"With fewer covenants to violate, 'covenant-lite' issuers were in a better position to weather the storm of the recession, which explains their outperformance in terms of defaults," it said.
But not everyone is convinced.
"New deals are different"
"Over the last six years, there haven't been many defaults, so you don't have a lot of good data to go on right now," said Steve Goldman, managing director at fixed income manager Kapstream Capital.
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"The new deals don't look like the old deals," he said. "When things go bad, companies aren't forced into austerity measures and that historically has led to more defaults."
Default rates are currently in the low single digits, but that could change, he said, noting that many borrowers, especially in Asia, have floating-rate loans and could see their cost of capital rise sharply if interest rates rise. Currently, the U.S. speculative-grade default rate is around 1.5 percent, according to data from S&P, which expects it to rise to 2.7 percent by June 2015.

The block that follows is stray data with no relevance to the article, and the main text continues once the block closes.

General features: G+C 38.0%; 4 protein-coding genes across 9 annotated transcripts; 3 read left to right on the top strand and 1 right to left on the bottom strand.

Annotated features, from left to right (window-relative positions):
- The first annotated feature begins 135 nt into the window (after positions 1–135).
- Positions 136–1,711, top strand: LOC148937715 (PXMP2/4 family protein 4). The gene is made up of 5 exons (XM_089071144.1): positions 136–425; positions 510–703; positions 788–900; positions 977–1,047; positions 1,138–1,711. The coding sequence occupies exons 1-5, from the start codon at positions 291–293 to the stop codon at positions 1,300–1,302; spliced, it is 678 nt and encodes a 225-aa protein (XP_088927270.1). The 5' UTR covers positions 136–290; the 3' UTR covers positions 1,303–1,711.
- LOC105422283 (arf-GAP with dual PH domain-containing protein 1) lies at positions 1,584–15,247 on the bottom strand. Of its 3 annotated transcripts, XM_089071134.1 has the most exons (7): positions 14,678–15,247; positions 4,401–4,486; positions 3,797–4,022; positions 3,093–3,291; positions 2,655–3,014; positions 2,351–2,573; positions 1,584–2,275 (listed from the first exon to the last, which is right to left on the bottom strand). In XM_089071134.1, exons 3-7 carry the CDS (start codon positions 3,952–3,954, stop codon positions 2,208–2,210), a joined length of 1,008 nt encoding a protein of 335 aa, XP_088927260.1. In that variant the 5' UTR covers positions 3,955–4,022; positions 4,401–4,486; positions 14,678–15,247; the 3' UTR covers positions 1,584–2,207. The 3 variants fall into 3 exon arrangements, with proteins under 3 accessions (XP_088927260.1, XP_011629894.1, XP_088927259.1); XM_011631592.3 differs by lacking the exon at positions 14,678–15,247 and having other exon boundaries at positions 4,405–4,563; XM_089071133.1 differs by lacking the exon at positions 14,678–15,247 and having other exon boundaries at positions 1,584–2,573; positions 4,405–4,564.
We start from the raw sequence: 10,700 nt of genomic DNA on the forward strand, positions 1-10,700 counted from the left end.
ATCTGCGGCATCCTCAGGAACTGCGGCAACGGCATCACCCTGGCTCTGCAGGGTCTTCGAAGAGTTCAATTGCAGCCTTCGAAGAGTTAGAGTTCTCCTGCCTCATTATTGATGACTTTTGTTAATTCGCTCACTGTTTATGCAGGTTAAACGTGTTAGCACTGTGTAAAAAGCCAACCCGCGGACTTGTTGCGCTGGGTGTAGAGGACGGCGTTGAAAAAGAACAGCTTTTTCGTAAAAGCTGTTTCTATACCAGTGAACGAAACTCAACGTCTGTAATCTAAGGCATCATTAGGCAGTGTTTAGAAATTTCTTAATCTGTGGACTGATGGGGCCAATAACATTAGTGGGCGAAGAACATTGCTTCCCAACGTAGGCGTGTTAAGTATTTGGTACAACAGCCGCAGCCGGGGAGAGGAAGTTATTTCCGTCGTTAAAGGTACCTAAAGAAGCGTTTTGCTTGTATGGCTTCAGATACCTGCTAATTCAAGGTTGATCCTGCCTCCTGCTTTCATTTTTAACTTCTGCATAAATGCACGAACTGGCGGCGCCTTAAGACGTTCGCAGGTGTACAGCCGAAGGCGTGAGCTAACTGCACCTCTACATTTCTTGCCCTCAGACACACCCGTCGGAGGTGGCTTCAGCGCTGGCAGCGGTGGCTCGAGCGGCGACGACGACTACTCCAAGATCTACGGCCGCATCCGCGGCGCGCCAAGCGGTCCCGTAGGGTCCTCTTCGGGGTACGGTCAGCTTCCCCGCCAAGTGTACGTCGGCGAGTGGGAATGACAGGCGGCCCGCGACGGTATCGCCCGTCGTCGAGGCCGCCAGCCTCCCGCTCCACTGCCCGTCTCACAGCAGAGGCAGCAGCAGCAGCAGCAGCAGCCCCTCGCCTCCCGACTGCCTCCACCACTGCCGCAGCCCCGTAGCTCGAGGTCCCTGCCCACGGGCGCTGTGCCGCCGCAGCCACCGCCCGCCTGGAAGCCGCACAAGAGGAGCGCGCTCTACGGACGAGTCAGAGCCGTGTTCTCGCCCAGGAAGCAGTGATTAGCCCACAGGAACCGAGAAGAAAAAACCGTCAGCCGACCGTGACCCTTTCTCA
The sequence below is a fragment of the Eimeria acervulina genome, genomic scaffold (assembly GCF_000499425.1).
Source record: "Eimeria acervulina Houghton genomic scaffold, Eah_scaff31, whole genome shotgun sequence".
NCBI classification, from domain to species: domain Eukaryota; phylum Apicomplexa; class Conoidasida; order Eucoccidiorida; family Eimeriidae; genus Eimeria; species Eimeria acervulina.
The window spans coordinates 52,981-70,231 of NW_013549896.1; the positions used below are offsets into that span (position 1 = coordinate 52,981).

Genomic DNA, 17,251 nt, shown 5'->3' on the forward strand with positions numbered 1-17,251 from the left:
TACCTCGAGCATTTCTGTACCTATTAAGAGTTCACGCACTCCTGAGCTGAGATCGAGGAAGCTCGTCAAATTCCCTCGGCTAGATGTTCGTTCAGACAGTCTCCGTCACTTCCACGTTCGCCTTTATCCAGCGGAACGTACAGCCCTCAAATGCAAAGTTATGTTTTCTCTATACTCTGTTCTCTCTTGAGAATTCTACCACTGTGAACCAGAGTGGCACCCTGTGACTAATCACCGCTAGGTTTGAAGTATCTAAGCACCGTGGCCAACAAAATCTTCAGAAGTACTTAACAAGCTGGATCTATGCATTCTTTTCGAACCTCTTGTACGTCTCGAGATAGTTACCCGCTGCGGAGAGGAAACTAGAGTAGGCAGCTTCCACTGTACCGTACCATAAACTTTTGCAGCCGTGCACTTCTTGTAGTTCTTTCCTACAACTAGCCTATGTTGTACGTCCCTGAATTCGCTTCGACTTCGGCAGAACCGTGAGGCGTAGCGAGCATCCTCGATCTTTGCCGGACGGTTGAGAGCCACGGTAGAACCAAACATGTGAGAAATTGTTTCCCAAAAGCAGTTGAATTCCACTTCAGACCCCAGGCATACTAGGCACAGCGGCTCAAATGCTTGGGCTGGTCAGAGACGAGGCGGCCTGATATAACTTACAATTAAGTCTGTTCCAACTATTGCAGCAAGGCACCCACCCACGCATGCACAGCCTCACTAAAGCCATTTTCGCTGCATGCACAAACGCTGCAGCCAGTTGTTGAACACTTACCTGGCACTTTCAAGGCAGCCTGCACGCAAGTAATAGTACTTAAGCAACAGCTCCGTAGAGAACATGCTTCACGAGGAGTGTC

During the Global Financial Crisis, markets priced in default rates of as high as 20 percent, he noted, adding that Kapstream hasn't really invested in the high-yield segment and is unlikely to change tack in the current environment.
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If relying on historical default rates rings a bell, it might be from the Global Financial Crisis, when the creators of mortgage securities relied on historical data showing mortgage default rates were typically low -- something that changed once lending standards deteriorated.